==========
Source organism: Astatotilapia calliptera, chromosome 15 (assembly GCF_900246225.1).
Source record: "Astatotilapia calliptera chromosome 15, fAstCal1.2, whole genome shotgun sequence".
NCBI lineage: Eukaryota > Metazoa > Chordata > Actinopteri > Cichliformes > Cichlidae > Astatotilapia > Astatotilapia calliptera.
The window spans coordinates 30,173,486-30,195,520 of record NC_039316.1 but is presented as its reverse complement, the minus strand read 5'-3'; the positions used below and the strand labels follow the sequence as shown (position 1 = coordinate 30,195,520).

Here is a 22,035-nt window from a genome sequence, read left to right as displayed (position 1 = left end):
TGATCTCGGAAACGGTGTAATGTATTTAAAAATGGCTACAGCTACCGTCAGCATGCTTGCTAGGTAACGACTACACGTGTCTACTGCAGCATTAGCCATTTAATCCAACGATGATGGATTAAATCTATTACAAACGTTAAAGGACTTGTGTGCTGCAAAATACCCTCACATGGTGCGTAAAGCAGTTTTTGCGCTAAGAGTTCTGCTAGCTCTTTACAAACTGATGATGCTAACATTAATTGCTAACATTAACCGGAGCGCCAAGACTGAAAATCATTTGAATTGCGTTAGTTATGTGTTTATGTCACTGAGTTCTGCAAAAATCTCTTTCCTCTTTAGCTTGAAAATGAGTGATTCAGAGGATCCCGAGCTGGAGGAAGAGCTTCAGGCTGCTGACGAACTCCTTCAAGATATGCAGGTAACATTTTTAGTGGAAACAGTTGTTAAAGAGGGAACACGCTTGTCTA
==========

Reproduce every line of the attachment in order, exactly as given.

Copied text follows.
Source organism: Astatotilapia calliptera, chromosome 15 (assembly GCF_900246225.1).
Source record: "Astatotilapia calliptera chromosome 15, fAstCal1.2, whole genome shotgun sequence".
NCBI lineage: Eukaryota > Metazoa > Chordata > Actinopteri > Cichliformes > Cichlidae > Astatotilapia > Astatotilapia calliptera.
The window spans coordinates 30,173,486-30,195,520 of record NC_039316.1 but is presented as its reverse complement, the minus strand read 5'-3'; the positions used below and the strand labels follow the sequence as shown (position 1 = coordinate 30,195,520).

Here is a 22,035-nt window from a genome sequence, read left to right as displayed (position 1 = left end):
TGATCTCGGAAACGGTGTAATGTATTTAAAAATGGCTACAGCTACCGTCAGCATGCTTGCTAGGTAACGACTACACGTGTCTACTGCAGCATTAGCCATTTAATCCAACGATGATGGATTAAATCTATTACAAACGTTAAAGGACTTGTGTGCTGCAAAATACCCTCACATGGTGCGTAAAGCAGTTTTTGCGCTAAGAGTTCTGCTAGCTCTTTACAAACTGATGATGCTAACATTAATTGCTAACATTAACCGGAGCGCCAAGACTGAAAATCATTTGAATTGCGTTAGTTATGTGTTTATGTCACTGAGTTCTGCAAAAATCTCTTTCCTCTTTAGCTTGAAAATGAGTGATTCAGAGGATCCCGAGCTGGAGGAAGAGCTTCAGGCTGCTGACGAACTCCTTCAAGATATGCAGGTAACATTTTTAGTGGAAACAGTTGTTAAAGAGGGAACACGCTTGTCTA